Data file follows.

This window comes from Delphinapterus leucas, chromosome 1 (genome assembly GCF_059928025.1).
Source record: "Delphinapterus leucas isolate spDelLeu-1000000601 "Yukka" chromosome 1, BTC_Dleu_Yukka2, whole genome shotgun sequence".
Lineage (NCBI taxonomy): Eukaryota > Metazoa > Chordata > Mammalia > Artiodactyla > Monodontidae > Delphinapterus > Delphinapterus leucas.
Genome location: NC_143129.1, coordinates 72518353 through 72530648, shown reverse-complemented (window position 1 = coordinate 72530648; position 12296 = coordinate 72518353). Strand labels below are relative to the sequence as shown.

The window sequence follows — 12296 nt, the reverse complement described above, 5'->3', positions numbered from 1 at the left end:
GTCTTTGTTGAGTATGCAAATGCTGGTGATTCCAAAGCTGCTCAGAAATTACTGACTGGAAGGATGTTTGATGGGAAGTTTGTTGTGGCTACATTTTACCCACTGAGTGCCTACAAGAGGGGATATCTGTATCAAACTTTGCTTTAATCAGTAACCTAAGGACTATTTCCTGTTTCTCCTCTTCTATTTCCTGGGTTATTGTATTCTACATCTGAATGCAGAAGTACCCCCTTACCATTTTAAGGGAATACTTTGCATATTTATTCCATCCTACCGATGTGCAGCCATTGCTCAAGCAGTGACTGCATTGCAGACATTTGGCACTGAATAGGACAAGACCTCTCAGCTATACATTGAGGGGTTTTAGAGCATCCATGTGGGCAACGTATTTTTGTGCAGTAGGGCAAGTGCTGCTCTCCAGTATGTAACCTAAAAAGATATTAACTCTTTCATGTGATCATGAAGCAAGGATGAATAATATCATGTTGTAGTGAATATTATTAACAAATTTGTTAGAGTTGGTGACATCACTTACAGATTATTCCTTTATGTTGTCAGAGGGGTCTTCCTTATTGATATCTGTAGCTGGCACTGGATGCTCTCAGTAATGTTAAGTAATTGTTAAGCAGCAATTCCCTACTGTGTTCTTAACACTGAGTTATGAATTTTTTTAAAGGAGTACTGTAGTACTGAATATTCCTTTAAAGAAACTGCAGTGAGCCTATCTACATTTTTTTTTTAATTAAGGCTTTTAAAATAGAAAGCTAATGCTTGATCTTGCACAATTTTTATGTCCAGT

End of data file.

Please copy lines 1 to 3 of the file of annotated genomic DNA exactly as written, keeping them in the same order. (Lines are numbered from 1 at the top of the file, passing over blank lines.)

This window comes from Delphinapterus leucas, chromosome 1 (genome assembly GCF_059928025.1).
Source record: "Delphinapterus leucas isolate spDelLeu-1000000601 "Yukka" chromosome 1, BTC_Dleu_Yukka2, whole genome shotgun sequence".
Lineage (NCBI taxonomy): Eukaryota > Metazoa > Chordata > Mammalia > Artiodactyla > Monodontidae > Delphinapterus > Delphinapterus leucas.